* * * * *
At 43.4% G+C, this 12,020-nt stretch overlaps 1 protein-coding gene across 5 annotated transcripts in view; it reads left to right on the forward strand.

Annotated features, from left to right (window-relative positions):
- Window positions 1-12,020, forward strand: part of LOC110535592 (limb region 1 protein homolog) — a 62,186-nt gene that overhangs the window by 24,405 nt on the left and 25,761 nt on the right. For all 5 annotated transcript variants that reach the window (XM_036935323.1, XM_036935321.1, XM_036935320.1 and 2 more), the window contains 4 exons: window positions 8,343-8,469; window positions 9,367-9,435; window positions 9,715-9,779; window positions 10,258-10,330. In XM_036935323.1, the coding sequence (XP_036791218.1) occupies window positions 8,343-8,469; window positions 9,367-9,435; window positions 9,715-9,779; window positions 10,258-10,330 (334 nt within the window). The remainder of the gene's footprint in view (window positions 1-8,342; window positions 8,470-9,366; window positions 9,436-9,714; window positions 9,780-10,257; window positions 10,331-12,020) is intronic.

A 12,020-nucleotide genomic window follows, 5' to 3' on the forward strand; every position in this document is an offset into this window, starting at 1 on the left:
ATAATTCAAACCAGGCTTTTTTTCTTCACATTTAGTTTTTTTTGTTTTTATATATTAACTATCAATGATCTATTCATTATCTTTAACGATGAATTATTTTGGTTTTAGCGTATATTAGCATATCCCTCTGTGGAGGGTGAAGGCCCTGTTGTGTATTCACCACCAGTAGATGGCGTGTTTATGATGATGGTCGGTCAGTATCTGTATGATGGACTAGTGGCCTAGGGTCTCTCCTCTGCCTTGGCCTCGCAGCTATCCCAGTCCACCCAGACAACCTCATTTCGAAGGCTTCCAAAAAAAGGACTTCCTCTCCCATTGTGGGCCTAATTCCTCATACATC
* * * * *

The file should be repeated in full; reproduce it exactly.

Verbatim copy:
At 43.4% G+C, this 12,020-nt stretch overlaps 1 protein-coding gene across 5 annotated transcripts in view; it reads left to right on the forward strand.

Annotated features, from left to right (window-relative positions):
- Window positions 1-12,020, forward strand: part of LOC110535592 (limb region 1 protein homolog) — a 62,186-nt gene that overhangs the window by 24,405 nt on the left and 25,761 nt on the right. For all 5 annotated transcript variants that reach the window (XM_036935323.1, XM_036935321.1, XM_036935320.1 and 2 more), the window contains 4 exons: window positions 8,343-8,469; window positions 9,367-9,435; window positions 9,715-9,779; window positions 10,258-10,330. In XM_036935323.1, the coding sequence (XP_036791218.1) occupies window positions 8,343-8,469; window positions 9,367-9,435; window positions 9,715-9,779; window positions 10,258-10,330 (334 nt within the window). The remainder of the gene's footprint in view (window positions 1-8,342; window positions 8,470-9,366; window positions 9,436-9,714; window positions 9,780-10,257; window positions 10,331-12,020) is intronic.

A 12,020-nucleotide genomic window follows, 5' to 3' on the forward strand; every position in this document is an offset into this window, starting at 1 on the left:
ATAATTCAAACCAGGCTTTTTTTCTTCACATTTAGTTTTTTTTGTTTTTATATATTAACTATCAATGATCTATTCATTATCTTTAACGATGAATTATTTTGGTTTTAGCGTATATTAGCATATCCCTCTGTGGAGGGTGAAGGCCCTGTTGTGTATTCACCACCAGTAGATGGCGTGTTTATGATGATGGTCGGTCAGTATCTGTATGATGGACTAGTGGCCTAGGGTCTCTCCTCTGCCTTGGCCTCGCAGCTATCCCAGTCCACCCAGACAACCTCATTTCGAAGGCTTCCAAAAAAAGGACTTCCTCTCCCATTGTGGGCCTAATTCCTCATACATC